Although the cabin of the Einstein was as compact as it was humanly possible to make it and there was nothing which might work loose in free fall and hurt any of the passengers, there was still plenty to amuse two inquisitive and energetic kittens.

Just because they knew they were supposed not to go near the control board, with its buttons, dials and levers, they were particularly fascinated by it and, tumbling head over tail, batted one another toward it.

They thought they were being awfully clever but they had forgotten that their father had also been a kitten and was not so old that he had forgotten how cunning he had thought himself.

Suddenly they found themselves flying backwards, higgledy-piggledy. Flyball had taken a great pounce and had given each of them a hearty cuff, knowing that he would not hurt them since not having any weight, they could offer no resistance.

Marty and Tailspin let their magnets hold them against the cabin wall and hung there pretending that their father had wounded them most terribly. But it was only their feelings that had been hurt and they soon forgot about them. Bill took a piece of paper out of a pocket and crumpled it up and tossed it up in the air, where it stayed floating.

This was too much for the kittens. Their dignity might be injured, but they could not resist the crumpled ball spinning lazily around like a miniature planet. Without hesitation they took off after it, whirling and tumbling.

Both reached it at the same moment and they started a tiny war, each claiming that it was his "mouse." It was most difficult to run a proper battle in free fall for, unless the kittens clung together, the slightest push would send them both flying in opposite directions. Meanwhile the paper ball, the cause of it all, stayed where it was. But it was great fun and helped the kittens use up their energy, a mysterious substance of which Moofa always said they had too much.

The Einstein was called after the great scientist whose inquiries into the nature of both time and space had given the suggestions which eventually had made it possible to build the ship. Now, under ordinary rocket drive, she was cutting her way through space toward a place where the scientists on Earth and on the Moon had worked out that there might be a planet of the same type as Earth.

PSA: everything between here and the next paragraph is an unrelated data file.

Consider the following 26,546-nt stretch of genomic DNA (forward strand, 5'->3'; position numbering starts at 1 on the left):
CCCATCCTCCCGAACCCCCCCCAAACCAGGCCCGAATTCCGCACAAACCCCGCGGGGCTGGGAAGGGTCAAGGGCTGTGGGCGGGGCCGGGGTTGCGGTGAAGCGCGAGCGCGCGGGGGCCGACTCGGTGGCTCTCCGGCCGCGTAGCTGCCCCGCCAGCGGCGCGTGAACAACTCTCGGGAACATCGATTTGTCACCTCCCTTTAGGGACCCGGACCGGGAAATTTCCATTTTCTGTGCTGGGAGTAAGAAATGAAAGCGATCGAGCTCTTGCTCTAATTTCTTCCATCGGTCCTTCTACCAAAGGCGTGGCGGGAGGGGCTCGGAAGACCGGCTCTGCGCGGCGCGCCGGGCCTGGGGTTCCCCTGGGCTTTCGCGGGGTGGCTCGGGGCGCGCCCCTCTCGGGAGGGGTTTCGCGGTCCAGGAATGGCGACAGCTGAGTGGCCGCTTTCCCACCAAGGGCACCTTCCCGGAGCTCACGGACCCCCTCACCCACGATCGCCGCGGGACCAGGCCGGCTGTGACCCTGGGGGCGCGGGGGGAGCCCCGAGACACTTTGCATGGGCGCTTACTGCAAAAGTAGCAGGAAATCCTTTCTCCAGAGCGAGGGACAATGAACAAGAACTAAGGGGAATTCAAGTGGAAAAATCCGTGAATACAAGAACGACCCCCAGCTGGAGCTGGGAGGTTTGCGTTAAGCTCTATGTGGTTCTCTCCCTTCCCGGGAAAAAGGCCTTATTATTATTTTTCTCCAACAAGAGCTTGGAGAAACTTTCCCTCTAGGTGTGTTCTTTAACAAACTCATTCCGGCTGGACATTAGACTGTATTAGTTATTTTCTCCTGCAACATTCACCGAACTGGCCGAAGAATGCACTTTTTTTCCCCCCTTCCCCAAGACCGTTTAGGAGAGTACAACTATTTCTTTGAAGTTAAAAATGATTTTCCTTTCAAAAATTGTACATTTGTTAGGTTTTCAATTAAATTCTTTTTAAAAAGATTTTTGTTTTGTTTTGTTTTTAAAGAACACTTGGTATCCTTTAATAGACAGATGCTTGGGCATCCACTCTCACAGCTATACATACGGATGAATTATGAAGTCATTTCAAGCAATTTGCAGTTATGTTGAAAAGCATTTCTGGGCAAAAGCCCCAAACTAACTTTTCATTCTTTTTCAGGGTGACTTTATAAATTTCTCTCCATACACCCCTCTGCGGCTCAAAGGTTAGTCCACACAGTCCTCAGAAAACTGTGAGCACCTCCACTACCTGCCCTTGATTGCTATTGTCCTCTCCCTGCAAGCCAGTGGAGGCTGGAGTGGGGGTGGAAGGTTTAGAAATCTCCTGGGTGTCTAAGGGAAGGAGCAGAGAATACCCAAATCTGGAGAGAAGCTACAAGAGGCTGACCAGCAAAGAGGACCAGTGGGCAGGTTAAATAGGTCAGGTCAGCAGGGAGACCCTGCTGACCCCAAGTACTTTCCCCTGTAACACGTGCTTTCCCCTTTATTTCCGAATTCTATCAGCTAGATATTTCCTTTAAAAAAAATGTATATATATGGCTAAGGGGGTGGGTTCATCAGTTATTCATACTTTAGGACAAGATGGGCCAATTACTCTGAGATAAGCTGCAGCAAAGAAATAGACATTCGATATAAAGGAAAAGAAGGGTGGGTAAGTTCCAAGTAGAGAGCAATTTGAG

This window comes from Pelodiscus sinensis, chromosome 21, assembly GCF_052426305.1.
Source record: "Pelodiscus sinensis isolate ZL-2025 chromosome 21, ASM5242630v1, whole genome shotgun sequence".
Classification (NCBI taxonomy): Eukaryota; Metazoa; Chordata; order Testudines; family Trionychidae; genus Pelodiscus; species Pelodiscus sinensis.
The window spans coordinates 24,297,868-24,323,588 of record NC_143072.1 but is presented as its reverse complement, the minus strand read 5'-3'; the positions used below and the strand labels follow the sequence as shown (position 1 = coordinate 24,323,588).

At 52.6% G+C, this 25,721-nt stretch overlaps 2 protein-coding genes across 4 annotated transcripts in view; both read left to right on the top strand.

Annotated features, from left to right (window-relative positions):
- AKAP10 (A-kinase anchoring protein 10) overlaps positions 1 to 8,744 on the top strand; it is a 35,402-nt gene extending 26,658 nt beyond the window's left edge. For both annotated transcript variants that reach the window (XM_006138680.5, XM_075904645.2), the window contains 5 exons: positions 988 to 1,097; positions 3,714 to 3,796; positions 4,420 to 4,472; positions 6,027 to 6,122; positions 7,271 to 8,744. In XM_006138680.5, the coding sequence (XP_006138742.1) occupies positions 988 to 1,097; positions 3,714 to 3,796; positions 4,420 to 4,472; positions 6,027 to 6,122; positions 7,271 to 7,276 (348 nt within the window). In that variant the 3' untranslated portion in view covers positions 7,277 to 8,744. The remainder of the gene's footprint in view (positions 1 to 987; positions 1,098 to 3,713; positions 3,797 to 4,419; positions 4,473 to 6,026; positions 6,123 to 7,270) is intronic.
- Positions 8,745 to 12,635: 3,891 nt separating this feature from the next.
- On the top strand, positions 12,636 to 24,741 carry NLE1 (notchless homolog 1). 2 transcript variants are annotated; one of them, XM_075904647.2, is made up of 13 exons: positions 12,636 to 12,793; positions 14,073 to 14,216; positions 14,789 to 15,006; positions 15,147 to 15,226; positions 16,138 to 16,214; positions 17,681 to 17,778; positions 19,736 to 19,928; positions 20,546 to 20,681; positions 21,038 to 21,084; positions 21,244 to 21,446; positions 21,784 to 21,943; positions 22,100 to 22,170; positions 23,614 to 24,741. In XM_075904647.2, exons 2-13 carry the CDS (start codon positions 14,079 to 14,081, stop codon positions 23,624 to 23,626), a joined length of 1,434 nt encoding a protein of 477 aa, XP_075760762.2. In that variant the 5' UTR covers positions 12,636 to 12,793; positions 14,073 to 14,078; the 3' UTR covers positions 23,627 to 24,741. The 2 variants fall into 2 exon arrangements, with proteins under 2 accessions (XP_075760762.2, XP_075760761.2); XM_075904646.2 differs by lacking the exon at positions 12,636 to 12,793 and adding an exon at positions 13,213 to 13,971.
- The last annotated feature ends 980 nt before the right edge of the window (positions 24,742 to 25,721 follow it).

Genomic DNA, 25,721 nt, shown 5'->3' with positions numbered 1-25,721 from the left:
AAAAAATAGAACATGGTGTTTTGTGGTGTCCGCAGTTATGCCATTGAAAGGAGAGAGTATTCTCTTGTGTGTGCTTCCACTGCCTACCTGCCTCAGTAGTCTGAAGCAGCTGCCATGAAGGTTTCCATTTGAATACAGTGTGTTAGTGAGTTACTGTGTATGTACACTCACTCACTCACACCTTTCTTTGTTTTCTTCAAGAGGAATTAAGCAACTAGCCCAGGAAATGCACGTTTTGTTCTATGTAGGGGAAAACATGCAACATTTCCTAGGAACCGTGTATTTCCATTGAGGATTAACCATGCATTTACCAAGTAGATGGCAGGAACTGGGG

Instead of judging his position from that of his own Sun, Fred Stone now had to calculate from the larger, blazing sun which was what Alpha Centauri was now seen to be. The Earth's Sun was now no more than a faint star, millions and millions of miles away from them in space.

Even Flyball, who treated space travel as if it was a rather tiresome necessity, had to admit to himself that he was impressed by the fact that, somehow, in such a short period of time as they knew time, they had been able to come so far from home. Moofa, whose longest journey had been from Mars to the Moon, did not think of it at all. She had been a grown cat when she had first met these strange creatures called men. She did not pretend that she understood them, or their desire to go on odd voyages of discovery.

She was glad that she had found she was not the only cat in the universe, as she had once thought she was back on Mars. Where Flyball went she went too, and she would treat the most extraordinary things as if they were commonplace. Earth and Moon had appeared so strange after the utter loneliness of Mars that all other strangenesses were small.

Marty and Tailspin were still kicking their "mouse," helter-skelter, around the cabin. Under their care it was gradually coming to pieces and confetti-like bits drifted in the air.

Still the Einstein ran on, noiseless in the vacuum of space.


So they traveled for many days. Though out in space there really were neither nights nor days. Finally, however, Fred pressed the button that slid the covers off the portholes.

"What do you think of that?" he asked, pointing. Bill and Flyball, followed by the kittens, came up behind him.

He was pointing to an object, rather like a green orange, ahead of them in the emptiness.

"The brainy boys seem to have been right when they worked out that we might find a planet hereabouts. And, what's more, that green suggests that it may be an Earth-type planet at that! What do you think, Bill?"

Bill was looking at the planet through a strange instrument with arms sticking out from it at different angles. He twiddled thumbscrews and moved these arms about, making different adjustments. At last he looked away from the eyepiece.


Excerpted from "Space Cat and the Kittens"
by .
Copyright © 1958 Ruthven Todd.
Excerpted by permission of Dover Publications, Inc..
All rights reserved. No part of this excerpt may be reproduced or reprinted without permission in writing from the publisher.
Excerpts are provided by Dial-A-Book Inc. solely for the personal use of visitors to this web site.

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Space Cat and the Kittens 4 out of 5 based on 0 ratings. 2 reviews.
cyndecat1 4 months ago
This is a wonderful continuation of the story of Flyball and his family's adventures in Space.This time they land on a planet near Alpha Centauri that is small and earth-like. The kittens go exploring and first meet up with a tiny horse with five toes. Next the spacemen and spacecats are attacked by tiny pterodactyls and they begin to realize that this planet has tiny versions of several dinosaurs that had existed on earth thousands of years ago but instead of being the giant terrifying monsters of earth, they are all miniature but some are still frightening. These books were originally written in 1957 and show a brilliant vision for the future of space travel (a science that was in it's infancy at the time. It is also cool to note that Elon Musk is designing a vehicle that lands and takes off very much like the one featured in this book. The books are chapter books meant for young readers , but equally enjoyable for all. There are gentle lessons included especially through the actions of the kittens like obey your parents,and don't wander off. This is just a beautiful series of early science fiction writing!!
sspea 8 months ago
This was a fast and cute read. Definitely a great book to instill a love of reading in a child. Going by the description I assumed there would be more pictures. The illustrations were great, I just wish there had been more.